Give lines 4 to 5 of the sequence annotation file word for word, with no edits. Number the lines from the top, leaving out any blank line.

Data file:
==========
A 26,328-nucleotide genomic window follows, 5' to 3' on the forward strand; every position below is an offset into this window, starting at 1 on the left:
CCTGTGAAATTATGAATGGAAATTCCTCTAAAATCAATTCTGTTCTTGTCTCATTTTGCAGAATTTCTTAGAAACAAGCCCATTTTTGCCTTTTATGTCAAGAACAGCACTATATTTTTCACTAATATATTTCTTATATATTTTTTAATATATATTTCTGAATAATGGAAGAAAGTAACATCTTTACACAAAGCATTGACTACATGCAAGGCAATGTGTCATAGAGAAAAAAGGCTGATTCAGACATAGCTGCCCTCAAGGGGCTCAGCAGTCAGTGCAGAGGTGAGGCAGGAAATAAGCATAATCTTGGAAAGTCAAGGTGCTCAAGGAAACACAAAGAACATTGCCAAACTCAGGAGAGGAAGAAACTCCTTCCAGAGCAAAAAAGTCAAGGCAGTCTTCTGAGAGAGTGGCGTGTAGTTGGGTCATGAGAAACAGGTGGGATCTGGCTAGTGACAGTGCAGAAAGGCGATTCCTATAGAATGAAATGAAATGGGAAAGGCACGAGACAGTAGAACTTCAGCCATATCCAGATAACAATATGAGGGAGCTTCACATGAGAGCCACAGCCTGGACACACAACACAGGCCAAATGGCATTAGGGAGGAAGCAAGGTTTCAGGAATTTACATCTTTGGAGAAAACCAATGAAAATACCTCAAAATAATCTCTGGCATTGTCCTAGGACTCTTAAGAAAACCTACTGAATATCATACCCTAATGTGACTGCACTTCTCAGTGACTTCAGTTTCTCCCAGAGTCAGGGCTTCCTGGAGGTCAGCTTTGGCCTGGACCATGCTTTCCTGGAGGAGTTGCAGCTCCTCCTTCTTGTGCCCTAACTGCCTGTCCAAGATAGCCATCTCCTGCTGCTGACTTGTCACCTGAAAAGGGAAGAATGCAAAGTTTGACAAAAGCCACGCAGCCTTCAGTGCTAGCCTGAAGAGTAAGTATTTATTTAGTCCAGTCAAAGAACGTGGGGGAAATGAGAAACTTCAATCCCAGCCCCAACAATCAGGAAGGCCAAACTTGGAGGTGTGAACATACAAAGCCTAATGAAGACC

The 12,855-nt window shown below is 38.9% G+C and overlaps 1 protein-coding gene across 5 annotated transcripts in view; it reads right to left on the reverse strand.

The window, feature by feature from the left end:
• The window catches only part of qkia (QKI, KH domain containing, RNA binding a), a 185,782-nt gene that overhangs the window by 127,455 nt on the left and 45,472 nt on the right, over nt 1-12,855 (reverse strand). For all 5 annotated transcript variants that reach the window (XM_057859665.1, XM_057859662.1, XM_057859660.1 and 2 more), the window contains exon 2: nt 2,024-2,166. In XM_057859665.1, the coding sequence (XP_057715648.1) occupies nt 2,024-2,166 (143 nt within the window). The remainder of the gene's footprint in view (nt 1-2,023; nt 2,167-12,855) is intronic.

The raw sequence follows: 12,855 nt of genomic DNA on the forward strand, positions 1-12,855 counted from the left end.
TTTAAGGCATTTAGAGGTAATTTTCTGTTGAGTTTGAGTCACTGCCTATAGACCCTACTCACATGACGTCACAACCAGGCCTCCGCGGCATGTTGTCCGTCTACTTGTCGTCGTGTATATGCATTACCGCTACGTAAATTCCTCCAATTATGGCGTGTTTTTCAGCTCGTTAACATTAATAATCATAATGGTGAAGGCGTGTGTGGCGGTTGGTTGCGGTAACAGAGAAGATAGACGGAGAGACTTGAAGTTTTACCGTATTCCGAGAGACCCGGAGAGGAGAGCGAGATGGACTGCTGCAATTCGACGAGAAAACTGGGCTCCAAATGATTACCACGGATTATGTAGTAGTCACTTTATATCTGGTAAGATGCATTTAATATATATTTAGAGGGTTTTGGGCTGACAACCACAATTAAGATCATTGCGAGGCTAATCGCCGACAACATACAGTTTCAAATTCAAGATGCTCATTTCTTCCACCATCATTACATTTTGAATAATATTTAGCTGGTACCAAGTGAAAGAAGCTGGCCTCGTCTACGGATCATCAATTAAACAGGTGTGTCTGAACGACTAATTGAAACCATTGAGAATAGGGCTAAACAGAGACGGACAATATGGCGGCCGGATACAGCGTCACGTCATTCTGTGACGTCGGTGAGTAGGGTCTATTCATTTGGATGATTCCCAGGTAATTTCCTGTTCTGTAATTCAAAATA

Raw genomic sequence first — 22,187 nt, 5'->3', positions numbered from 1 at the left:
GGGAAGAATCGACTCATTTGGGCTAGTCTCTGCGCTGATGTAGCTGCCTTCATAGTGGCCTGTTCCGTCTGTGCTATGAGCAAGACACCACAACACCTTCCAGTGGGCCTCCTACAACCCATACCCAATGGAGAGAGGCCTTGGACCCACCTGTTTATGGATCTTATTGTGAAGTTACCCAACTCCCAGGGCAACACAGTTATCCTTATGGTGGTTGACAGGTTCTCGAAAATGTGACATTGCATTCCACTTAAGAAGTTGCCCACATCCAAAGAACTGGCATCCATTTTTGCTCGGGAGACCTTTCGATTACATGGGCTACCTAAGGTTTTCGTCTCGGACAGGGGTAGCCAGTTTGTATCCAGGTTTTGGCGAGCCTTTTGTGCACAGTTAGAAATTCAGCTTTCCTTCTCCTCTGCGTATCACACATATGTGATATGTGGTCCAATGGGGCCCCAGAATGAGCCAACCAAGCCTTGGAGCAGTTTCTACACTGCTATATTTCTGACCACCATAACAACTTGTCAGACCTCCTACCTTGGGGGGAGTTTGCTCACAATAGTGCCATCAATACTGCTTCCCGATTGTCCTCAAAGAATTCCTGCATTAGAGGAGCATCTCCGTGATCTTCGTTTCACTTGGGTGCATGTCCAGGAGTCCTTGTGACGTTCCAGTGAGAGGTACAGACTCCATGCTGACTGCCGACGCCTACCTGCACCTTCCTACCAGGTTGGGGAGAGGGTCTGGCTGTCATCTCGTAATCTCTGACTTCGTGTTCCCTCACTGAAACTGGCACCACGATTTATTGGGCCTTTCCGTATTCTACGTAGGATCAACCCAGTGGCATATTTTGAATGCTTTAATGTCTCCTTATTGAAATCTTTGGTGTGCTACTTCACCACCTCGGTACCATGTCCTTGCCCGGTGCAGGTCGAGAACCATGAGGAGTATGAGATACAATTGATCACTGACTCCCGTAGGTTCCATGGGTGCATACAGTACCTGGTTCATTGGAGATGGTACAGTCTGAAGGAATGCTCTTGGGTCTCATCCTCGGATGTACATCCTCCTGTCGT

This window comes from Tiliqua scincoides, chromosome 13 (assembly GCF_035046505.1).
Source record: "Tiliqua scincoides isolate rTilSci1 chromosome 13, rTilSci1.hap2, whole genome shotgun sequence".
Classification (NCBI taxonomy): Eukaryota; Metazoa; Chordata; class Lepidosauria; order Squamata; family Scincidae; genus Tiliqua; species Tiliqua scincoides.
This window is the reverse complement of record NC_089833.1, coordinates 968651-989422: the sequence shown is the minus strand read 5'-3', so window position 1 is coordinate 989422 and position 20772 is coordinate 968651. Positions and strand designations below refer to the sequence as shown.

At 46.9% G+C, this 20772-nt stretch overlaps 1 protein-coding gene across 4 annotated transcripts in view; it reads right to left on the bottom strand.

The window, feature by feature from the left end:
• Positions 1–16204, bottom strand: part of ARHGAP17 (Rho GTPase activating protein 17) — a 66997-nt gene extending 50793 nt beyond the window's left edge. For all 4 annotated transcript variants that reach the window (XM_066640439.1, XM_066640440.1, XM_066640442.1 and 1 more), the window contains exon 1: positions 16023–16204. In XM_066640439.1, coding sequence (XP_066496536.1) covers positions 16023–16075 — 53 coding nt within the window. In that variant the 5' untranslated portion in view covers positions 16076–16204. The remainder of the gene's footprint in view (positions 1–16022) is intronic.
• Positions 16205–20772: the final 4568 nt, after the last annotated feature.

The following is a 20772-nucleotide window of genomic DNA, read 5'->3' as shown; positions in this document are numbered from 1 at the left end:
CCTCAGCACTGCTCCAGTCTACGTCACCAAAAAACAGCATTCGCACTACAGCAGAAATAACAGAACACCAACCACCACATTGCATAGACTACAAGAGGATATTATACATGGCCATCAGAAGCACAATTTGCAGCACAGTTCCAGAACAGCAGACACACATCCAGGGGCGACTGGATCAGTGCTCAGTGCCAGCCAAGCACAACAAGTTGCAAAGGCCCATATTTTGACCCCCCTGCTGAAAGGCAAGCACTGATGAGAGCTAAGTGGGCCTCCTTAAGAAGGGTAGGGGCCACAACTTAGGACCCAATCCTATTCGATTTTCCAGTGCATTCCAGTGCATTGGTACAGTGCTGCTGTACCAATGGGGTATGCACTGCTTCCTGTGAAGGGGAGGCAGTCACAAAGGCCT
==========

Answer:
The window, feature by feature from the left end:
• The window catches only part of qkia (QKI, KH domain containing, RNA binding a), a 185,782-nt gene that overhangs the window by 127,455 nt on the left and 45,472 nt on the right, over nt 1-12,855 (reverse strand). For all 5 annotated transcript variants that reach the window (XM_057859665.1, XM_057859662.1, XM_057859660.1 and 2 more), the window contains exon 2: nt 2,024-2,166. In XM_057859665.1, the coding sequence (XP_057715648.1) occupies nt 2,024-2,166 (143 nt within the window). The remainder of the gene's footprint in view (nt 1-2,023; nt 2,167-12,855) is intronic.